UC Davis - ENG - 190
01/22/10 Fletcher, Daniel J. Fogg, Danielle M. Hapke, Cody L. Kelly, Justin A. Lau, Kevin Lemak, Nikolai G. Lin, Rimin Manalo, Andrew C. Miller, Brandon E. Morar, Hiran K. Narup, Justin B. Nguyen, Thien N. Sayles, Colin A. Tam, Timothy Tavernier, David C.
UC Davis - ENG - 190
01/22/10 Cheng, Zhuo Yao Chew, Andy S. Dobson, Zachary T. Duncan, Paul J. Fong, Andrew S. Gulick, Daniel A. Katta, Sahas Massis, Amjad J. Neff, Benjamin L. Pitts, James D. Prabhakara, Parijata Sheehan, Matthew M. Shrake, Nicholas L. Walters, Johnathan R.
UC Davis - ENG - 190
01/22/10 Dewberry, James C. Dufort, Marcus L. Forbish, Morgan B. He, Song Li, Adam Li, Allen J. Lima, Brian A. Lin, Jeffrey Lordan, Timothy M. Malik, Anmol Olasa, Jose J. Prieto, Maria I. Pun, Anthony A. Rovai, Kimberly A. Ryang, Jonathan Saetern, Sen Y.
UC Davis - ENG - 45
Series IX version 8.15.00 Version date: 24 Aug 2001 Sample ID: 350temp Test Date: 05 Mar 2010 Test Type: Tensile Method: 45 Operator Name: Operator Edit date: - Units: SI Geometry: Rectangular Number of specimens: 1 Number of channels: 2 Machine t
UC Davis - ENG - 45
Series IX version 8.15.00 Version date: 24 Aug 2001 Sample ID: 450temp Test Date: 05 Mar 2010 Test Type: Tensile Method: 45 Operator Name: Operator Edit date: - Units: SI Geometry: Rectangular Number of specimens: 1 Number of channels: 2 Machine t
UC Davis - ENG - 45
Series IX version 8.15.00 Version date: 24 Aug 2001 Sample ID: 550temp Test Date: 05 Mar 2010 Test Type: Tensile Method: 45 Operator Name: Operator Edit date: - Units: SI Geometry: Rectangular Number of specimens: 1 Number of channels: 2 Machine t
UC Davis - ENG - 45
Recovery, Recrystallization and Grain GrowthE45 Lab 4Definitions Annealing - heat treatment (2 main variables?) Cold Working - plastically deform by working with hammer or rollers, etc. Grain - single crystal (bcc, fcc)Microscopic view Macroscopic vie
UC Davis - ENG - 45
ENG 45 Lab 4 Pre-lab Worksheet Recovery, Recrystallization and Grain Growth 1. Draw a schematic stress versus strain curve for the following samples AR, 100, 200, 300, 400 and 500C on the plot below. Label clearly.2. After finishing your education here a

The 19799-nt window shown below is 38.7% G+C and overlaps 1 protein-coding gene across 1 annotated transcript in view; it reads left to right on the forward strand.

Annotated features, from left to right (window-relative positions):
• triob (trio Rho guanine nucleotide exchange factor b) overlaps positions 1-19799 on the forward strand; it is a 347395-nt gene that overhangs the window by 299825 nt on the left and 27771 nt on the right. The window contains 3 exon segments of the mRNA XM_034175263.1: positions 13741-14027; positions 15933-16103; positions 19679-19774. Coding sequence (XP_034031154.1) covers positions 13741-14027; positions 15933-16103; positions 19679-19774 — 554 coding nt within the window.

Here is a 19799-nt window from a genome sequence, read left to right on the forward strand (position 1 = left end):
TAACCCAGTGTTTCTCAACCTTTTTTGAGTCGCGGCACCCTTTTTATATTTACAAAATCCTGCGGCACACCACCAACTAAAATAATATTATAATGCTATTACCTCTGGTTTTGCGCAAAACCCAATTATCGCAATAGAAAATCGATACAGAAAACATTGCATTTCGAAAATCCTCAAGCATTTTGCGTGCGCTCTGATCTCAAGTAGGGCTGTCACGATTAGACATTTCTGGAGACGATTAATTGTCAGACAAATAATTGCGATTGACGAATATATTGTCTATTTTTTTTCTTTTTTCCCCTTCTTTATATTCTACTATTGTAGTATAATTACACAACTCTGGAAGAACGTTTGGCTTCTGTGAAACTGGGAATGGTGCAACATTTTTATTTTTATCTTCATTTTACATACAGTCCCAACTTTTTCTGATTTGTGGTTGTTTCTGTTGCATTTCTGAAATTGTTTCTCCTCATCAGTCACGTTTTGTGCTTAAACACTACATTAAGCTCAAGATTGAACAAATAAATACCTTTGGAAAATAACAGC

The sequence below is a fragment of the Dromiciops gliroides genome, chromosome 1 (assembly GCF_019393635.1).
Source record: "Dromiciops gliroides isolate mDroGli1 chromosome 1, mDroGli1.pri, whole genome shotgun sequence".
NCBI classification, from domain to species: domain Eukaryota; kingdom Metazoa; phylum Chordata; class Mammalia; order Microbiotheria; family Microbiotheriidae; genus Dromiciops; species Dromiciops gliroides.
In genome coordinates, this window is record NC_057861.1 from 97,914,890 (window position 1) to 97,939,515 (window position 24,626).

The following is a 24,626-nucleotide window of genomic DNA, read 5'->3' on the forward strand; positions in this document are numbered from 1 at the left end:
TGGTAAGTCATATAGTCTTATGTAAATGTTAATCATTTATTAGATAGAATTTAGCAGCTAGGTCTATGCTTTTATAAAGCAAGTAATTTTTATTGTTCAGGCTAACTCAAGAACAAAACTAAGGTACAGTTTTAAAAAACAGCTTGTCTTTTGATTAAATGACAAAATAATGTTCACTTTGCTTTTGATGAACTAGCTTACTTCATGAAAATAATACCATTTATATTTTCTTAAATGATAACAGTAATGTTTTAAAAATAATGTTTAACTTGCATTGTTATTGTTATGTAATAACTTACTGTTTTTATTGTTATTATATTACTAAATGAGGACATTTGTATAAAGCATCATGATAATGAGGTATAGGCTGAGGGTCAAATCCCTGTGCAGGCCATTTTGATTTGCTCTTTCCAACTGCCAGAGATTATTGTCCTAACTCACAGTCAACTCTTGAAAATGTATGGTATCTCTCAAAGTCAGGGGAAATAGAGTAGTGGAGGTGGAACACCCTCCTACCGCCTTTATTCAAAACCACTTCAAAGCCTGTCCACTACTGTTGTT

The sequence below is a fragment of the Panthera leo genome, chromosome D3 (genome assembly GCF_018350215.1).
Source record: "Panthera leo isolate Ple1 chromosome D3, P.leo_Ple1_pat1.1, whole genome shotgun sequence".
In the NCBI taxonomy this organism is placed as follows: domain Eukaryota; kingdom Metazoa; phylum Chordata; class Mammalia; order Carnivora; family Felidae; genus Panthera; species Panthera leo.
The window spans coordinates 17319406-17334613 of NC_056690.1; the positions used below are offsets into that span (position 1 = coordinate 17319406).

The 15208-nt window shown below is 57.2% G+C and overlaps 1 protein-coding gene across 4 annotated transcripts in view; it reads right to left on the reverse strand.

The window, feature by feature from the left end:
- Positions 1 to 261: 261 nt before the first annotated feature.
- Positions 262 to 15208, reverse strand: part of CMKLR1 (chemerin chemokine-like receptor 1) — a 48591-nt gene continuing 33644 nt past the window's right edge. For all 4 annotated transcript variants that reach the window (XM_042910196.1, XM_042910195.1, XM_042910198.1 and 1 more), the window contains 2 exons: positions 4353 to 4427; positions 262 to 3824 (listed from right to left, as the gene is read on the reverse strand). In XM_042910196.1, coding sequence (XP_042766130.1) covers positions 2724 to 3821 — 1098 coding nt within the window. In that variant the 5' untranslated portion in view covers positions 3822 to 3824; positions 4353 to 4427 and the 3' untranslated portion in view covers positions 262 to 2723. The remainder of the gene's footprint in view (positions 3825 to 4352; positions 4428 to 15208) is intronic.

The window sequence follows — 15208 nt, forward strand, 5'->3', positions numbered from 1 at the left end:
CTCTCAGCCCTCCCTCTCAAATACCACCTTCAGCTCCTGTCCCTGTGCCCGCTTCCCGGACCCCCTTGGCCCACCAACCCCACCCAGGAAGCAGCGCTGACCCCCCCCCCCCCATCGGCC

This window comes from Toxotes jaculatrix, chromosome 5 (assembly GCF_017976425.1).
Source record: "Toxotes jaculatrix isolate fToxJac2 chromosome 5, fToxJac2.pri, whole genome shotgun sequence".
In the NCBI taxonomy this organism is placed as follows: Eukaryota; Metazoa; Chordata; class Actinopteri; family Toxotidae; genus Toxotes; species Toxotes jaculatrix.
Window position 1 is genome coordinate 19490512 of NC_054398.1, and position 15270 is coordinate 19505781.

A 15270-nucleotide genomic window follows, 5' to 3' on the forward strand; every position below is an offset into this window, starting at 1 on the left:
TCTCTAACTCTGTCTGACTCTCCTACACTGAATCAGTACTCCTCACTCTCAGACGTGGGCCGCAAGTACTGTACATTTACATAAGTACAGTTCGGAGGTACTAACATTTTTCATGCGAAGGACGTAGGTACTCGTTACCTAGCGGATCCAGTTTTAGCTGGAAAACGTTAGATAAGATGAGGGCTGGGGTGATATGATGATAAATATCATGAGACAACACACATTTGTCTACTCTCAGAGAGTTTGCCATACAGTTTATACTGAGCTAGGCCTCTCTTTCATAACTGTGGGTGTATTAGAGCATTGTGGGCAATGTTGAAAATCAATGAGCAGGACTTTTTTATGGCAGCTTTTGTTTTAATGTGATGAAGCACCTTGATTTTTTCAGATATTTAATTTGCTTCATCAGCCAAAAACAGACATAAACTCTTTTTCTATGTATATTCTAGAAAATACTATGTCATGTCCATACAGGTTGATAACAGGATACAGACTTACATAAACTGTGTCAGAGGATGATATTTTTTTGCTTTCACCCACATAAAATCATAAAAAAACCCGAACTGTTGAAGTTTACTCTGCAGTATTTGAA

UC Davis - ENG - 45
Series IX version 8.15.00 Version date: 24 Aug 2001 Sample ID: FRI_250 Test Date: 05 Mar 2010 Test Type: Tensile Method: 45 Operator Name: Operator Edit date: - Units: SI Geometry: Rectangular Number of specimens: 1 Number of channels: 2 Machine t
UC Davis - ENG - 45
Series IX version 8.15.00 Version date: 24 Aug 2001 Sample ID: FRI_750 Test Date: 05 Mar 2010 Test Type: Tensile Method: 45 Operator Name: Operator Edit date: - Units: SI Geometry: Rectangular Number of specimens: 1 Number of channels: 2 Machine t
UC Davis - ENG - 45
Series IX version 8.15.00 Version date: 24 Aug 2001 Sample ID: FRI_AR Test Date: 05 Mar 2010 Test Type: Tensile Method: 45 Operator Name: Operator Edit date: - Units: SI Geometry: Rectangular Number of specimens: 1 Number of channels: 2 Machine ty
UC Davis - ENG - 102
UC Davis - ENG - 102
Angular Velocity of a Line Connecting Two Points in Planar Motions
UC Davis - ENG - 102
UC Davis - ENG - 102
UC Davis - ENG - 102
UC Davis - ENG - 102
UC Davis - ENG - 102
UC Davis - ENG - 102
Equation Sheet for E-102 Mid-Term Exam Fi = maiwhere i refers to ith particle, Fi is the sum of external forces acting on the ithparticle, and a refers to acceleration of the center of mass of the system of particles H o = ( ri x m i v i )iwhere o i
UC Davis - ENG - 102
Excerpts from this work may be reproduced by instructors for distribution on a not-for-profit basis for testing or instructional purposes to students enrolled in courses for which the textbook has been adopted. Any other reproduction or translation of thi
UC Davis - ENG - 102
E-102 Kinetic Equations for System of Particles Fi = maiwhere i refers to ith particle, Fi is the sum of external forces acting on the ithparticle, and a refers to acceleration of the center of mass of the system of particles H o = ( ri x m i v i )i
UC Davis - ENG - 102
UC Davis - ENG - 102
UC Davis - ENG - 102
UC Davis - ENG - 102
UC Davis - ENG - 102
UC Davis - ENG - 102
UC Davis - ENG - 102
UC Davis - ENG - 102
7
UC Davis - ENG - 102
UC Davis - ENG - 102
UC Davis - ENG - 102
UNIVERSITY OF CALIFORNIA, DAVIS Dept. of Mechanical and Aerospace Engineering EXPANDED COURSE OUTLINE COURSE: PREREQUISITES: TEXT: INSTRUCTOR: OFFICE: OFFICE HOURS: GOALS: MODE OF GRADING: TOPICS: Material 1. Introduction Newtons laws Systems of units Dim
UC Davis - ENG - 102
UC Davis - ENG - 102
UC Davis - ENG - 102
Excerpts from this work may be reproduced by instructors for distribution on a not-for-profit basis for testing or instructional purposes to students enrolled in courses for which the textbook has been adopted. Any other reproduction or translation of thi
UC Davis - ENG - 102
UC Davis - ENG - 102
UC Davis - ENG - 102
Excerpts from this work may be reproduced by instructors for distribution on a not-for-profit basis for testing or instructional purposes to students enrolled in courses for which the textbook has been adopted. Any other reproduction or translation of thi
UC Davis - ENG - 102
UC Davis - ENG - 102
UC Davis - ENG - 102
MT (1) 1696!2200 pixels3/3/09 11:17 AMfile:/Users/raissa/Documents/Classes/Eng102-W09/Exams/mt/MT%20(1)Page 1 of 1MT (2) 1696!2200 pixels3/3/09 11:18 AMfile:/Users/raissa/Documents/Classes/Eng102-W09/Exams/mt/MT%20(2)Page 1 of 1MT (3) 1696!2200 pi
UC Davis - ENG - 102
UC Davis - ENG - 104
UC Davis - ENG - 104
UC Davis - ENG - 104